Published in Insights, The New Zealand Initiative’s newsletter, 12 February 2016
Abel Tasman beach is not only a beautiful South Island spot. It also shows us the beauty of property rights.
A crowdfunding campaign is aiming to raise $2 million to buy this slice of heaven from its current owner. If successful, the campaigners pledge to donate the beach to the Department of Conservation (DoC). This way, all New Zealanders would have access to it.
Enter Gareth Morgan, the self-made economist millionaire. Morgan offered to make up the shortfall in the crowdfunding campaign, currently about $600,000.
However, Morgan’s help would not be entirely selfless. In return, he expected to keep a part of the beach to himself. This would only be donated to DoC once the Morgan family “have finished enjoying it”. It was a case of Give-a-Little, Expect-a-Lot.
It will not come to that since the crowdfunders have already rejected Morgan’s offer. However, the whole exercise demonstrates what freedom of contract and property rights are about.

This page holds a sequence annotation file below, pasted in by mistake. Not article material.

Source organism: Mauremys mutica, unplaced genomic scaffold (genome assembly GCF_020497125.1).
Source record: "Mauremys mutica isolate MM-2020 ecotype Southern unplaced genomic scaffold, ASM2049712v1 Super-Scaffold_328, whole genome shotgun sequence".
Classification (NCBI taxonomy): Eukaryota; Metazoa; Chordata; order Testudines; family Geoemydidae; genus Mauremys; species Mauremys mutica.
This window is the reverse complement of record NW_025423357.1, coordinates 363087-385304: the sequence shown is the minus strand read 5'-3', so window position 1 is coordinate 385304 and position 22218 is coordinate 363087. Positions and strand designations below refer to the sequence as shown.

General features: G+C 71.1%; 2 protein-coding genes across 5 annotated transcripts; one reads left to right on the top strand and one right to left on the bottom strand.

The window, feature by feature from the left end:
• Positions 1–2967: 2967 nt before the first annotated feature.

There is the current owner. It would have been perfectly within his right to keep exclusive access to the beach. Instead, he was so civic-minded to bestow parts of his property to the public. Incidentally, that is precisely what Morgan intended to continue.
It is now also within the current owner’s right to put his property for sale and sell it to the preferred bidder. This need not be the one offering the most money. If the owner puts value on public access, he might select a bidder guaranteeing it.
For those caring about free public access to beaches, they are putting their money where their mouths are. This is exactly as it should be. They are not asking the government to spend other people’s money on something they care about. Good on them.
Gareth Morgan is also right: He can offer his money under his conditions. Whether that offer will be accepted is a different matter. But as such, there is nothing morally wrong with Morgan’s bid.
Morgan is also right that both crowdfunding and his potential involvement would prevent taxpayer involvement. It would have been middle class welfare anyway. As Morgan pointed out, less affluent people are unlikely to ever visit this particular beach.
Solving public issues through private initiative and civic-mindedness, property rights and freedom of contract: New Zealanders can be proud of the current beach owner, the crowdfunders … and Gareth Morgan.